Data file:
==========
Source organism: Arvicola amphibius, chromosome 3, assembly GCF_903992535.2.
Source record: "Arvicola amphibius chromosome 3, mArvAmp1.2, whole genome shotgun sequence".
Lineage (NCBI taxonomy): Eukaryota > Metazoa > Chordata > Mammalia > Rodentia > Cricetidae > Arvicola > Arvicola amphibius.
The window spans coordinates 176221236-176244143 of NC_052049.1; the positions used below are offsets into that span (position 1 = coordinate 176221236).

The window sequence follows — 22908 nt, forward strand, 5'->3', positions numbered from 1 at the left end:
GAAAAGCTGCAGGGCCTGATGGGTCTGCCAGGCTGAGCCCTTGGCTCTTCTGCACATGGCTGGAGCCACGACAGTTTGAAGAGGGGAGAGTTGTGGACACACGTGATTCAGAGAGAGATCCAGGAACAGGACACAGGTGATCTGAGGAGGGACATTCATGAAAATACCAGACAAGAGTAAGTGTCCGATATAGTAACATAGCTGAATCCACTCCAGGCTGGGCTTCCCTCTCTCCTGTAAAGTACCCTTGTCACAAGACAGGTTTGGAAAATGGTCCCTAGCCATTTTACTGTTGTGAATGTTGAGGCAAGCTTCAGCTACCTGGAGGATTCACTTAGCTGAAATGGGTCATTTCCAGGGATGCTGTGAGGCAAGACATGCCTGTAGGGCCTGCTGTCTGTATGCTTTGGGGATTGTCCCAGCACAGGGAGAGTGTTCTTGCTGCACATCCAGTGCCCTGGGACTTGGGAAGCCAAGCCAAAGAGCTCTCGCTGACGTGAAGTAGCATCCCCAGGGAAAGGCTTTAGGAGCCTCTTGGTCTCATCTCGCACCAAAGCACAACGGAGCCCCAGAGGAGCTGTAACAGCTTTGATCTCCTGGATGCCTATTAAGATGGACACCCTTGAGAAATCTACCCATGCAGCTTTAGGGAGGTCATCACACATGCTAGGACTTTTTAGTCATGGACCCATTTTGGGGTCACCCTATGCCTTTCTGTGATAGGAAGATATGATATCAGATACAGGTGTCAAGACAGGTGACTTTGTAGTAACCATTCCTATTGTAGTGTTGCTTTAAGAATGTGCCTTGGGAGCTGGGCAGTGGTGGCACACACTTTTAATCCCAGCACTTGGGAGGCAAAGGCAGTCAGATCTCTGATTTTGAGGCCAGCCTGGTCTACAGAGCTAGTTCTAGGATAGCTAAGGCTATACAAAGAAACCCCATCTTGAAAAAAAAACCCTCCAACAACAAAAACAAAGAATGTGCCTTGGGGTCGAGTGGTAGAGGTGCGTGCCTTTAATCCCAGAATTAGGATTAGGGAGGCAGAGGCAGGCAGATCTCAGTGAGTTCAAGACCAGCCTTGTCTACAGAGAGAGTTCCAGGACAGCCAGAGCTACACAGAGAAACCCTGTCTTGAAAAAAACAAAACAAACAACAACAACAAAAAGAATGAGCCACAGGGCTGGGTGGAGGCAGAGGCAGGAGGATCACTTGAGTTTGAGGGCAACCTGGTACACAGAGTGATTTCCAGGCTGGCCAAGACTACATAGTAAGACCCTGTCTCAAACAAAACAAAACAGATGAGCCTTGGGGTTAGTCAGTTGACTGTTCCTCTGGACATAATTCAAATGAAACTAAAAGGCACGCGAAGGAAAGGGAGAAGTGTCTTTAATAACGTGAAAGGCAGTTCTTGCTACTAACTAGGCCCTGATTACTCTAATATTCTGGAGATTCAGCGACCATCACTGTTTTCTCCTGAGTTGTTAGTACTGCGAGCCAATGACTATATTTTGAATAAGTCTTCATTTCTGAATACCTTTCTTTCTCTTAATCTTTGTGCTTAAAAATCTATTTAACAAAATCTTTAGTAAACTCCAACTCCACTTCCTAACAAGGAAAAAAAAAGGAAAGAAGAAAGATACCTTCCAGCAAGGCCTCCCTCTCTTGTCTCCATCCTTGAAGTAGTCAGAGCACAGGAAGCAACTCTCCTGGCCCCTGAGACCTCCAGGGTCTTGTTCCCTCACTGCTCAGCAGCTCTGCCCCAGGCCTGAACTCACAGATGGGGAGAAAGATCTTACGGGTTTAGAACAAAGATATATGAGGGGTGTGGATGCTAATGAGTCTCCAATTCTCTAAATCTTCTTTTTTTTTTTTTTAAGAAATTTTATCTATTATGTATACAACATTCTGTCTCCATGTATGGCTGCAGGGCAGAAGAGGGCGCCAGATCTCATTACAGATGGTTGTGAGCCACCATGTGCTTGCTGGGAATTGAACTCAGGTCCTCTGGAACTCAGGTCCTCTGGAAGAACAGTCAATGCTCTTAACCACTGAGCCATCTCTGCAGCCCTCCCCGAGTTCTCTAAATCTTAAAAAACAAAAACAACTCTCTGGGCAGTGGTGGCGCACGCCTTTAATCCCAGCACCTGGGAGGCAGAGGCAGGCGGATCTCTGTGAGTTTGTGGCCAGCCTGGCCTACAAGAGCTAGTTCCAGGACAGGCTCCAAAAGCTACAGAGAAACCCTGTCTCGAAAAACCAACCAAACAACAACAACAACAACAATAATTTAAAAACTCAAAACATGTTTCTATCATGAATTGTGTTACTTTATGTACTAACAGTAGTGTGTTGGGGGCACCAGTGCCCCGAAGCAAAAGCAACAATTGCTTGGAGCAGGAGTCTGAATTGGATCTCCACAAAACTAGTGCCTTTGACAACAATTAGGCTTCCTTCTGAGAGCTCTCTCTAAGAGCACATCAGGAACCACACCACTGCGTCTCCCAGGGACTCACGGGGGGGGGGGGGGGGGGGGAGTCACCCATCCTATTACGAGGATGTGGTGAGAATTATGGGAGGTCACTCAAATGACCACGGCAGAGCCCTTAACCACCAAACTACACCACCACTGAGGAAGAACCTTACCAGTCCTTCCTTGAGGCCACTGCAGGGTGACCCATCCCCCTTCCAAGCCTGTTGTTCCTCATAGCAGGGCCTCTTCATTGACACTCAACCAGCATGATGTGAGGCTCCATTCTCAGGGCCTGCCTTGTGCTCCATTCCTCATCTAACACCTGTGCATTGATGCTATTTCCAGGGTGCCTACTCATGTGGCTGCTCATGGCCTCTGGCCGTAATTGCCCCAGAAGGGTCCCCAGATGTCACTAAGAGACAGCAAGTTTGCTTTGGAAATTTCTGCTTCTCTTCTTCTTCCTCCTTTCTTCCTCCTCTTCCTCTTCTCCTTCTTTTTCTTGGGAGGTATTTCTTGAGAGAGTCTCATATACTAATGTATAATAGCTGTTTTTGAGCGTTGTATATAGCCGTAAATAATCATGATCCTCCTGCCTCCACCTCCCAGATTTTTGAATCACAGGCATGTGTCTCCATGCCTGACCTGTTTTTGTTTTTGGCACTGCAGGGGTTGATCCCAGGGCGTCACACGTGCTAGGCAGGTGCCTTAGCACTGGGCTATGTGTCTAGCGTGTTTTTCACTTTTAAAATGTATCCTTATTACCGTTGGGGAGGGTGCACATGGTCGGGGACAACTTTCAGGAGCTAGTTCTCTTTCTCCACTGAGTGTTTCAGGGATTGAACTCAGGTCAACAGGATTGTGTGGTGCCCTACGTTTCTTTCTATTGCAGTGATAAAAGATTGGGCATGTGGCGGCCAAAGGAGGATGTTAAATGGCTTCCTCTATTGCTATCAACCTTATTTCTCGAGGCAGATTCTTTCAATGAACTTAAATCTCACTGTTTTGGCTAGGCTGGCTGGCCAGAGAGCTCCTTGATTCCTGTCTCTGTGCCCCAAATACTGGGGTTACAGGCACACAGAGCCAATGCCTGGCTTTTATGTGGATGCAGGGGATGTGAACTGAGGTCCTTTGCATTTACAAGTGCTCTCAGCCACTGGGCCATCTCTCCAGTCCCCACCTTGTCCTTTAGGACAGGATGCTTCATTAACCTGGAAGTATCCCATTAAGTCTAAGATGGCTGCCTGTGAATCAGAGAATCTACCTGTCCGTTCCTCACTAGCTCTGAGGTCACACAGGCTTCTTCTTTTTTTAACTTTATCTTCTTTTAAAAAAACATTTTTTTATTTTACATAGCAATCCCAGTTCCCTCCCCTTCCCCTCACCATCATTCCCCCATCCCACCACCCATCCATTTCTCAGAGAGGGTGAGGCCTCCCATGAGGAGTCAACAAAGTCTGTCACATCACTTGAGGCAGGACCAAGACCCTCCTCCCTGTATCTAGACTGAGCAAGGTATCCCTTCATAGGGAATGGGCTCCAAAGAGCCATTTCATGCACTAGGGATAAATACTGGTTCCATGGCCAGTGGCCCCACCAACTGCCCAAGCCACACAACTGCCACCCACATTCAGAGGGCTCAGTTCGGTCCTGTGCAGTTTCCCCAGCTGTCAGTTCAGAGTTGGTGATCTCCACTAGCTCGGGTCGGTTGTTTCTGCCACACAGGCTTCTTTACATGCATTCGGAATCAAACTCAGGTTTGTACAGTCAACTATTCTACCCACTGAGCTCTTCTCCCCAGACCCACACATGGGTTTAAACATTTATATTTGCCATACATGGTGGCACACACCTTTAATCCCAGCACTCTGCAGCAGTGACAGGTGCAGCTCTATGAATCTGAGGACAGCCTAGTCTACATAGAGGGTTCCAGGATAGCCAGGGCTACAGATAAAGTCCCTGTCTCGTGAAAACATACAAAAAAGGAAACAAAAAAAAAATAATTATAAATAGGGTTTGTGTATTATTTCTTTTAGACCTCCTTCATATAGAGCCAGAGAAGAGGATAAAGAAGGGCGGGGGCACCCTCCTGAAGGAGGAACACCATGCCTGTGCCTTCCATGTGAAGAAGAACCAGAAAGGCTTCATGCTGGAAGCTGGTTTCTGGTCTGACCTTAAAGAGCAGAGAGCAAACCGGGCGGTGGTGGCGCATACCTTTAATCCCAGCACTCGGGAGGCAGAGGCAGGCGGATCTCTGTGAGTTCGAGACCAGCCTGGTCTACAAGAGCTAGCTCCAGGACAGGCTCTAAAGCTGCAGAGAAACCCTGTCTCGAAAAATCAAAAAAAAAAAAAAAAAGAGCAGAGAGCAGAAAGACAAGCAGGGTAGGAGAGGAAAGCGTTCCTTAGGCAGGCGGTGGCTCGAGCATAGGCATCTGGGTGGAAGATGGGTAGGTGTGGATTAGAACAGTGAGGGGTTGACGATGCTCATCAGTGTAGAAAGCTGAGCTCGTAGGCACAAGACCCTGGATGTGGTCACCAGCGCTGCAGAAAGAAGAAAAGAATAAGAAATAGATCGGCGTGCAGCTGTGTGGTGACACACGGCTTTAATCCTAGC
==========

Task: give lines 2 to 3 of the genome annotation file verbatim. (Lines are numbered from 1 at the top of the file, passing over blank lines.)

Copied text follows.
Source record: "Arvicola amphibius chromosome 3, mArvAmp1.2, whole genome shotgun sequence".
Lineage (NCBI taxonomy): Eukaryota > Metazoa > Chordata > Mammalia > Rodentia > Cricetidae > Arvicola > Arvicola amphibius.